The average residential property in the north-west is still below the threshold above which the stamp duty property tax must be paid, according to new figures.
Data from the Land Registry – which is based on actual selling prices, rather than valuations or asking prices – shows the average north-west property now costs £113,389.
This is almost £12,000 below the £125,000 cut-off point above which stamp duty property tax must be paid, and which is charged on the average property throughout the south, London and the Midlands.
Much of the north, and Wales as a whole, falls below the stamp duty threshold on average, but with just a few thousand pounds’ margin in some cases, the rate of house price increases is significant.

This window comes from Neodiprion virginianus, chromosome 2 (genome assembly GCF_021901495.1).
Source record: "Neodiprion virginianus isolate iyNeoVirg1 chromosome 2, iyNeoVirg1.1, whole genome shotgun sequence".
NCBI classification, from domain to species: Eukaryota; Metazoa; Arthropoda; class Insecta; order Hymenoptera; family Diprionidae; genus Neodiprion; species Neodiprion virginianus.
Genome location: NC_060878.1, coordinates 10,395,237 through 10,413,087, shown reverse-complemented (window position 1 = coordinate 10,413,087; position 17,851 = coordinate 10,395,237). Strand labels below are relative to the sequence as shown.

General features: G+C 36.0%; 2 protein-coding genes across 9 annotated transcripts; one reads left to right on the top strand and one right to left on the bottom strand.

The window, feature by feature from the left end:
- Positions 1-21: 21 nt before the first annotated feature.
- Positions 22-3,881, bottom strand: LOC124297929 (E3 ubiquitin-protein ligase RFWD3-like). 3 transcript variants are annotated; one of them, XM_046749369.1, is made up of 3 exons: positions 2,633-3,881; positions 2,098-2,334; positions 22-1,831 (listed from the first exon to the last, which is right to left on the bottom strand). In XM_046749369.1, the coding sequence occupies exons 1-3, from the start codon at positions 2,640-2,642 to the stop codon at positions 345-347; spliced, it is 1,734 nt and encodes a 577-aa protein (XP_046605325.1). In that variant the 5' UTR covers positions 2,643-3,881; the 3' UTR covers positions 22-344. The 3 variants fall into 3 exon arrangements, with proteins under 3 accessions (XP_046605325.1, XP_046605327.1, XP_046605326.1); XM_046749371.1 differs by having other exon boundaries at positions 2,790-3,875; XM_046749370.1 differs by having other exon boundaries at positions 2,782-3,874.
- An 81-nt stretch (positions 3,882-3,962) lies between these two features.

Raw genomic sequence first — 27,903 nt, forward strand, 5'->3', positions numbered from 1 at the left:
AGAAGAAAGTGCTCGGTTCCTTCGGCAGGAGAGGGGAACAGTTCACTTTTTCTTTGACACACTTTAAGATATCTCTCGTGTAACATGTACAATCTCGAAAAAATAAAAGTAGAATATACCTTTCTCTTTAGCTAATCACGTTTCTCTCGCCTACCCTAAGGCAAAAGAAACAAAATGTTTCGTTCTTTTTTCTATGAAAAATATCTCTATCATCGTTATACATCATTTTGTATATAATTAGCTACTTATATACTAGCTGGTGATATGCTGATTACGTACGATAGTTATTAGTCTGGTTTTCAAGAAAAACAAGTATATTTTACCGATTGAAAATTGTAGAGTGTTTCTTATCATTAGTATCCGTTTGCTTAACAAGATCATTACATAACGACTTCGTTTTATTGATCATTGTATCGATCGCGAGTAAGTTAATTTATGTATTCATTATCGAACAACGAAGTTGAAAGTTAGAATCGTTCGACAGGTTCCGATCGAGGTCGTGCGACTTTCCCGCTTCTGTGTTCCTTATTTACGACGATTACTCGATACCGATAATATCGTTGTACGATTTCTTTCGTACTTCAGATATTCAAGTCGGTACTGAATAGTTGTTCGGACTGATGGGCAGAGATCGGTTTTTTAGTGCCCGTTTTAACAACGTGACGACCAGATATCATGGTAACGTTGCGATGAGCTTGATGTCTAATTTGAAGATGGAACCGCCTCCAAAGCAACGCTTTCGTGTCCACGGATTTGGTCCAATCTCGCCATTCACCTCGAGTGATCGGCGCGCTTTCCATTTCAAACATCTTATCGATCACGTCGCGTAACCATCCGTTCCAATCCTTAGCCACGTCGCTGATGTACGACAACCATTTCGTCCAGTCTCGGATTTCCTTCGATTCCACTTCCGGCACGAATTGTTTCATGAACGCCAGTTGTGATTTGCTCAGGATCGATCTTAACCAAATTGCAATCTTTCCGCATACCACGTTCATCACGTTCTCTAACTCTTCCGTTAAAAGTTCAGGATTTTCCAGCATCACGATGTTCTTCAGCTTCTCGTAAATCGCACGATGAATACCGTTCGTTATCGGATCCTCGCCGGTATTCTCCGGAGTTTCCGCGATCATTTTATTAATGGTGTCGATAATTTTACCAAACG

For the north-west, the annual change in house prices to September 2014 was 4.3%, but in the last month of that period prices actually dropped by 0.5%.
The stamp duty threshold will always represent a barrier, with most selling prices falling just below, rather than just above, the cut-off point.
So if you have property to sell – or are looking to buy – speak to our property accountants to determine what impact this property tax might have on your asking price, or on the final value of any offer put forward.